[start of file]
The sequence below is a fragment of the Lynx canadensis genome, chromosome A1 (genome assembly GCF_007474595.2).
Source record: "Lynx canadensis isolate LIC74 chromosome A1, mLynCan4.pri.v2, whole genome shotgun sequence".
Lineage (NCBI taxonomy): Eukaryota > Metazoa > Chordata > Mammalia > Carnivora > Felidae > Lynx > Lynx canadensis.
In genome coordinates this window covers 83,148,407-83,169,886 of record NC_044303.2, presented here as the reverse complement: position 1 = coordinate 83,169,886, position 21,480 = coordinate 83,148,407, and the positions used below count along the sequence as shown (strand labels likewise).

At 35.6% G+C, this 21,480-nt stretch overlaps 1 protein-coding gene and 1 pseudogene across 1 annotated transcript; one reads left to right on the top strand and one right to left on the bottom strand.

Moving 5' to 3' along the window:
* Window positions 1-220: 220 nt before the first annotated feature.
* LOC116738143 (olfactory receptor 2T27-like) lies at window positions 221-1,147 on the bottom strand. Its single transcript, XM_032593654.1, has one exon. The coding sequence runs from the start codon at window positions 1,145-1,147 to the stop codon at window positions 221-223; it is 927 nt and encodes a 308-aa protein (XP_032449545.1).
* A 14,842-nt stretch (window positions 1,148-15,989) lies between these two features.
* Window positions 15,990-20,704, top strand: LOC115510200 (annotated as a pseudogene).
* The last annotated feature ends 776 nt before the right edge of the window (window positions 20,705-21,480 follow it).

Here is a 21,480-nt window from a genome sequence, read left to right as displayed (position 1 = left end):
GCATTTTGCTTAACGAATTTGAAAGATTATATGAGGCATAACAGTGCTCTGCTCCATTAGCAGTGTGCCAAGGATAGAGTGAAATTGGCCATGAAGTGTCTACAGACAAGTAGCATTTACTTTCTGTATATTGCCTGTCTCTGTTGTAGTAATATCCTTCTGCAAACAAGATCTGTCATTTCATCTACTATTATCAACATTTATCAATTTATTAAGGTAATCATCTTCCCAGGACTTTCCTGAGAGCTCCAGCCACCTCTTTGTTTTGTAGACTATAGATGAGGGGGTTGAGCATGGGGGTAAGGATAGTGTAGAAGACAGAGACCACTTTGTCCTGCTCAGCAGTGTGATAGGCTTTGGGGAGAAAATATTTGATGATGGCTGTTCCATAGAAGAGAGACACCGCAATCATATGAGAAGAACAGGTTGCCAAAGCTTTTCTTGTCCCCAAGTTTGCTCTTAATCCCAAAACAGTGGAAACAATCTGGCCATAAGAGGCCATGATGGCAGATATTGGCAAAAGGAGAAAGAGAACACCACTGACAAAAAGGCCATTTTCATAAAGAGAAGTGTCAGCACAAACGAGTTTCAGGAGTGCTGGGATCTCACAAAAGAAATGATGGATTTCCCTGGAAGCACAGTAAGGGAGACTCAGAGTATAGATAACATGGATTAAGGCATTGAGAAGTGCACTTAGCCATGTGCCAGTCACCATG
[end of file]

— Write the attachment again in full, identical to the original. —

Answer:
The sequence below is a fragment of the Lynx canadensis genome, chromosome A1 (genome assembly GCF_007474595.2).
Source record: "Lynx canadensis isolate LIC74 chromosome A1, mLynCan4.pri.v2, whole genome shotgun sequence".
Lineage (NCBI taxonomy): Eukaryota > Metazoa > Chordata > Mammalia > Carnivora > Felidae > Lynx > Lynx canadensis.
In genome coordinates this window covers 83,148,407-83,169,886 of record NC_044303.2, presented here as the reverse complement: position 1 = coordinate 83,169,886, position 21,480 = coordinate 83,148,407, and the positions used below count along the sequence as shown (strand labels likewise).

At 35.6% G+C, this 21,480-nt stretch overlaps 1 protein-coding gene and 1 pseudogene across 1 annotated transcript; one reads left to right on the top strand and one right to left on the bottom strand.

Moving 5' to 3' along the window:
* Window positions 1-220: 220 nt before the first annotated feature.
* LOC116738143 (olfactory receptor 2T27-like) lies at window positions 221-1,147 on the bottom strand. Its single transcript, XM_032593654.1, has one exon. The coding sequence runs from the start codon at window positions 1,145-1,147 to the stop codon at window positions 221-223; it is 927 nt and encodes a 308-aa protein (XP_032449545.1).
* A 14,842-nt stretch (window positions 1,148-15,989) lies between these two features.
* Window positions 15,990-20,704, top strand: LOC115510200 (annotated as a pseudogene).
* The last annotated feature ends 776 nt before the right edge of the window (window positions 20,705-21,480 follow it).

Here is a 21,480-nt window from a genome sequence, read left to right as displayed (position 1 = left end):
GCATTTTGCTTAACGAATTTGAAAGATTATATGAGGCATAACAGTGCTCTGCTCCATTAGCAGTGTGCCAAGGATAGAGTGAAATTGGCCATGAAGTGTCTACAGACAAGTAGCATTTACTTTCTGTATATTGCCTGTCTCTGTTGTAGTAATATCCTTCTGCAAACAAGATCTGTCATTTCATCTACTATTATCAACATTTATCAATTTATTAAGGTAATCATCTTCCCAGGACTTTCCTGAGAGCTCCAGCCACCTCTTTGTTTTGTAGACTATAGATGAGGGGGTTGAGCATGGGGGTAAGGATAGTGTAGAAGACAGAGACCACTTTGTCCTGCTCAGCAGTGTGATAGGCTTTGGGGAGAAAATATTTGATGATGGCTGTTCCATAGAAGAGAGACACCGCAATCATATGAGAAGAACAGGTTGCCAAAGCTTTTCTTGTCCCCAAGTTTGCTCTTAATCCCAAAACAGTGGAAACAATCTGGCCATAAGAGGCCATGATGGCAGATATTGGCAAAAGGAGAAAGAGAACACCACTGACAAAAAGGCCATTTTCATAAAGAGAAGTGTCAGCACAAACGAGTTTCAGGAGTGCTGGGATCTCACAAAAGAAATGATGGATTTCCCTGGAAGCACAGTAAGGGAGACTCAGAGTATAGATAACATGGATTAAGGCATTGAGAAGTGCACTTAGCCATGTGCCAGTCACCATG